HEARTLAND | Meredith Flynn
Photojournalist Don Rutledge, who chronicled Southern Baptist missions efforts for 30 years, died Feb. 19 at the age of 82. Many who knew and worked with him have written beautiful eulogies about his life, and his commitment to tell people’s true stories is evident in his pictures, of a poverty-stricken couple in Mississippi, Alaskan Eskimos in the Arctic Circle, inmates in a Filipino prison, and many more. (See a gallery of Rutledge’s work at IMB.org).
I never met Mr. Rutledge, but I’ve heard about his work many times. His name was one that often popped up in conversation, as I got more interested in photography and how pictures could communicate spiritual needs. When I read Erich Bridges’ column about his life, I was amazed at the things he accomplished – as a Southern Baptist! Here was someone who did so many of the things photographers dream about: he shot for top magazines (like Life and Look), served as a staff photographer for Black Star photo agency, and, with with pictures, helped tell the story of the Civil Rights struggle in the United States.
And then, Bridges writes, “At the height of his potential as a globe-trotting photographer, Rutledge left Black Star in 1966 to shoot pictures for the then-Home Mission Board in Atlanta.” He worked there until 1980, when he joined the Foreign Mission Board (now International Mission Board). There, Rutledge played a key role in establishing The Commission magazine as a top publication, especially in its use of photography. Bridges writes, “His images helped millions to understand, pray for and participate in missions.”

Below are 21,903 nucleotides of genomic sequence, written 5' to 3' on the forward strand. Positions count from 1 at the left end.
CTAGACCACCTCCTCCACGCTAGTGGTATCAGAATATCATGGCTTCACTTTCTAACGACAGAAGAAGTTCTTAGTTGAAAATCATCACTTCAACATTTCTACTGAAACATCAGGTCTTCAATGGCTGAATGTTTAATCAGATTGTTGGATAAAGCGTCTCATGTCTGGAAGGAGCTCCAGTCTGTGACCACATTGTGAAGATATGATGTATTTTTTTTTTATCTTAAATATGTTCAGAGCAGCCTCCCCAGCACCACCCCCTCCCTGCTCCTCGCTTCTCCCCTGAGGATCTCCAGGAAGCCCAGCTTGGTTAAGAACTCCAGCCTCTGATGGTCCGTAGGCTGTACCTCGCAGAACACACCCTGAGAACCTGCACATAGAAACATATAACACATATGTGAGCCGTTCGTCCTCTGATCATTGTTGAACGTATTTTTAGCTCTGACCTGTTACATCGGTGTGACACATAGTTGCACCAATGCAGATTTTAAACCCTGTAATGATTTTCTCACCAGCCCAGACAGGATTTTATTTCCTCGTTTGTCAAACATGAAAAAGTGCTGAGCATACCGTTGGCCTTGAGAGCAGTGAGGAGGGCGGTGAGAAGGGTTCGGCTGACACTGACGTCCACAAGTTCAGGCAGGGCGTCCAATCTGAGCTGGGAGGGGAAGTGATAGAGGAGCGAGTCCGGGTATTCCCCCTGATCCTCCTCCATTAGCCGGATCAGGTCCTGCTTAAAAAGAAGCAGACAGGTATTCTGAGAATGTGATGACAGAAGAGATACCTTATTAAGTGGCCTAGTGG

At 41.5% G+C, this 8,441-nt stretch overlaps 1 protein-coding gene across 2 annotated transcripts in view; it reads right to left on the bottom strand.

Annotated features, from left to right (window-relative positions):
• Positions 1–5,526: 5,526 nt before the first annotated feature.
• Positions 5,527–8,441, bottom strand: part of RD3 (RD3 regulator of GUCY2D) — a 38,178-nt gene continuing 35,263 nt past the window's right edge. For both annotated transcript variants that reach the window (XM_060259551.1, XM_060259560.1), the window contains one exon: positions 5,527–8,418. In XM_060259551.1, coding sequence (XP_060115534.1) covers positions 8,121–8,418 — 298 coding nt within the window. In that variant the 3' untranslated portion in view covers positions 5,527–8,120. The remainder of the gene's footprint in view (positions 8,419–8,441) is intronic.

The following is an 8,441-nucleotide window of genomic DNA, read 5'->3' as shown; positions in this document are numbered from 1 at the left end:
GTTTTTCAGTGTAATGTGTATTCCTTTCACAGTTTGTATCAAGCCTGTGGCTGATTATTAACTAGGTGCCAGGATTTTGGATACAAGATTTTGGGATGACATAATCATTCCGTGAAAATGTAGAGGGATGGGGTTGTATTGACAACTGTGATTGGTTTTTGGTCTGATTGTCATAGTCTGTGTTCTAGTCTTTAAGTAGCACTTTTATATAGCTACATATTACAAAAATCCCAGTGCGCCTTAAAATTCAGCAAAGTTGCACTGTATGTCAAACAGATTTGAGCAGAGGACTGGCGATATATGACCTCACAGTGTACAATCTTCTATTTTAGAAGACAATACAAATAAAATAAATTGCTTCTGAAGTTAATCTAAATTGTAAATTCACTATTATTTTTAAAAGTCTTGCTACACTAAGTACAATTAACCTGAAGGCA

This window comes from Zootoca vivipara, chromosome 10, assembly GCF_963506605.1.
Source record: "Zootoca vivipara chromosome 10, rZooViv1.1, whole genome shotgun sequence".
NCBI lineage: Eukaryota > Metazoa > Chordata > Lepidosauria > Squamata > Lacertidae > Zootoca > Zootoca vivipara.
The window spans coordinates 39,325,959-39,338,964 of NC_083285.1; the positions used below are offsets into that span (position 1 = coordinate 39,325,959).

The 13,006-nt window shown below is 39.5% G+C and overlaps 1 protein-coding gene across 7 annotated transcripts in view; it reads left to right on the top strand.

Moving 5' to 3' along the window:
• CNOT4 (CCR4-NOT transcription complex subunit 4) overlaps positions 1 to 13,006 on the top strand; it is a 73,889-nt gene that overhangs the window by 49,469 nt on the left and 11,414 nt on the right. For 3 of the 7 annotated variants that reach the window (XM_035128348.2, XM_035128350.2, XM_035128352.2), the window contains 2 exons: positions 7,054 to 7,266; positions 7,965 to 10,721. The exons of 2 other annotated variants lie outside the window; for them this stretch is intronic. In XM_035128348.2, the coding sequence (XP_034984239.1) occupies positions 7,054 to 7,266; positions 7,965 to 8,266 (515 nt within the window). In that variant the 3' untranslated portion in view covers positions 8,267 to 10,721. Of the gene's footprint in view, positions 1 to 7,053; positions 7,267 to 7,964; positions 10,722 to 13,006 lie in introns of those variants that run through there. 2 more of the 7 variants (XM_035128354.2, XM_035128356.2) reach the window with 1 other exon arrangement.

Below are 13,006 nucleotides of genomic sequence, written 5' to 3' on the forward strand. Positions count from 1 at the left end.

Rutledge saw his ministry clearly. In his own words, from Bridges’ article: “I love photojournalism and enjoy using it as a worldwide Christian ministry,” he once wrote. “It forces me to see, to look beyond what the average person observes, to search where few people care even to look, to glance over and beyond my backyard fence. … It gives my ‘seeing’ a newness and a freshness as I work to communicate the Christian messages I want to convey. It helps me translate the national and international ministries into human terms by telling the story through people rather than through statistics.”
-With information from IMB.org